Anika sounds more than a little like Nico.  She sings a little flat and off key and with little emotion.  On paper this shouldn’t work, but oh how it does.  Barrow and Beak create a sparse dub soundtrack and while the majority of the nine songs on the record are covers they sound so different from the originals that you easily forget about them being covers.  The record starts out with a cover of Twinkle‘s Terry  (You may remember Twinkle’s Golden Lights as covered by the Smiths).  Terry has similarities to the Shangri-Las‘ Leader of the Pack, and this rendition with its Speak and Spell synths and grand piano makes it sound so desolate, bleak and weird.  It’s delivered as if by the Grim Reaper herself, and you know Terry is doomed.  From there the bombs drop and this dub record sounds like a war zone.  The air raid sirens sound and Yoko Ono‘s Yang Yang hits and soon thereafter a reinvention of Dylan‘s Masters of War and the Kinks‘ I Go To Sleep which takes on an Eno-esque quality.  There are two originals Officer Officer and No One’s There both with big Jah Wobble bass lines that hold their own.  This is one stark record and some amazing slight of hand by all involved making this record sound as cohesive as it does from it’s seemingly incompatible pieces to create an uncomfortable warmth that makes it impossible to put down.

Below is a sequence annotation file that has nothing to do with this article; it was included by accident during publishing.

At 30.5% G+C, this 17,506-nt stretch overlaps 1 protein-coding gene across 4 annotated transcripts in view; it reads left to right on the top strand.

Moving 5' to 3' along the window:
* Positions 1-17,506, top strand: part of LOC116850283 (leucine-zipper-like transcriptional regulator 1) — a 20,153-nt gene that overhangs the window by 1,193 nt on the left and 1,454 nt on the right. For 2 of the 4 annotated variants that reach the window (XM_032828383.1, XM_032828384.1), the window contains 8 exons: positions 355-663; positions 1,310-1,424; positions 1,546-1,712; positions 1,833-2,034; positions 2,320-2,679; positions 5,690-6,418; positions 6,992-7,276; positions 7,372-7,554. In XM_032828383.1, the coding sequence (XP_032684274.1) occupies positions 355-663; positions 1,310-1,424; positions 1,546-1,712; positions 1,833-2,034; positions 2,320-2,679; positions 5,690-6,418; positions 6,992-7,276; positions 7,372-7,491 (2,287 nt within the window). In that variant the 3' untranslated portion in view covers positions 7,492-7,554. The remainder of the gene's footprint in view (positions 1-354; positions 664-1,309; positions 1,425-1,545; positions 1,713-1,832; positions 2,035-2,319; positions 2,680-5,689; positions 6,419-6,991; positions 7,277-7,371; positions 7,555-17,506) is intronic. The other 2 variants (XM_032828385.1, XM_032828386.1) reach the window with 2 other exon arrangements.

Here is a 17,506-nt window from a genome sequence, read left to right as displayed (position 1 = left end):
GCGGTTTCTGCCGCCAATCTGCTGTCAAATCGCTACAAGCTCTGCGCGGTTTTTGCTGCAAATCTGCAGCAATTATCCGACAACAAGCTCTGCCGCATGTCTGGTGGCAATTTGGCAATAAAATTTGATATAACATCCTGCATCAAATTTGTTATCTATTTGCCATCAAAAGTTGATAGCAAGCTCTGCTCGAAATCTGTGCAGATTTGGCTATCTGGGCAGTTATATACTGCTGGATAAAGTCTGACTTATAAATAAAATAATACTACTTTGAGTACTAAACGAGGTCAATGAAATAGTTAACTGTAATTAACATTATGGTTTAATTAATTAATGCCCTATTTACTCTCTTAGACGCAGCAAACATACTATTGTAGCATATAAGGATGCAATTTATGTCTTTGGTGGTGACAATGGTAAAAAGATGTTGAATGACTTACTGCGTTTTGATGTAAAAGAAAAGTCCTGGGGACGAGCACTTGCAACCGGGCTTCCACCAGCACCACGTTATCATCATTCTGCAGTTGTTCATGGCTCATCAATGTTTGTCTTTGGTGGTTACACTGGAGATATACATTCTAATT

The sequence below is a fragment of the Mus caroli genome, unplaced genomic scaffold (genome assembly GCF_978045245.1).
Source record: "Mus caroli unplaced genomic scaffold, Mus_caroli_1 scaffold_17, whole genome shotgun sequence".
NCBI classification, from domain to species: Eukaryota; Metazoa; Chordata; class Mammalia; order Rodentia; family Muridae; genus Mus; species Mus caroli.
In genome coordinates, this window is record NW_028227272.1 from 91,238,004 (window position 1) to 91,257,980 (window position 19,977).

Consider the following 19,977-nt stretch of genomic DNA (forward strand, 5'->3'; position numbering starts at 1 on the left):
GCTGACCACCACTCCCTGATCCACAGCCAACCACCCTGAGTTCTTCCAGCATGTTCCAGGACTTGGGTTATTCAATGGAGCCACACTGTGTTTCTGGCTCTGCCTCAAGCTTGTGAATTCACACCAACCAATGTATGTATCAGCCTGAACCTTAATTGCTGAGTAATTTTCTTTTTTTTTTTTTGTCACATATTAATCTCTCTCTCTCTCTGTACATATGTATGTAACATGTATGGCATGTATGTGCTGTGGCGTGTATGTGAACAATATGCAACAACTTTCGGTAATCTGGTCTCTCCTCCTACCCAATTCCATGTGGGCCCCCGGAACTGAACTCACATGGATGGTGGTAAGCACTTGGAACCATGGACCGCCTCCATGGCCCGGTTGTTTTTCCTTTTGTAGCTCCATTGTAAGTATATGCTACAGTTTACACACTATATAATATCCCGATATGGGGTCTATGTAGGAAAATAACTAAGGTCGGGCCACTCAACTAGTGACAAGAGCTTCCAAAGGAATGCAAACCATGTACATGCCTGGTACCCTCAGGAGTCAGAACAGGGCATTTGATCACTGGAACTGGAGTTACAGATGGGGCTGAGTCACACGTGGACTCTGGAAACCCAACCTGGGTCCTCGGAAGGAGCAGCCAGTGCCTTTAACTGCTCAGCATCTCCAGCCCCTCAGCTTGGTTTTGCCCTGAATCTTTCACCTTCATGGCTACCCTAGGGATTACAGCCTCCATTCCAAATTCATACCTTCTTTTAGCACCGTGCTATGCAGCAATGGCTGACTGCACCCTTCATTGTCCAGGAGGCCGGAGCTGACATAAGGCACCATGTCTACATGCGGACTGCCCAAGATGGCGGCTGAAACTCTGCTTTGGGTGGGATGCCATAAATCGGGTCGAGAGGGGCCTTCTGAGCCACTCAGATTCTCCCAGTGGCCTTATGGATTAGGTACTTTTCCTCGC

mp3: Anika – Terry (from the album on Stones Throw)

mp3: Anika – Yang Yang (also from the album on Stones Throw)

mp3: Twinkle – Terry

Ladies and Gentleman, Mr. Mayer Hawthorne

Mirror, Mirror, Mayer Hawthorne
photo from Foto Schiko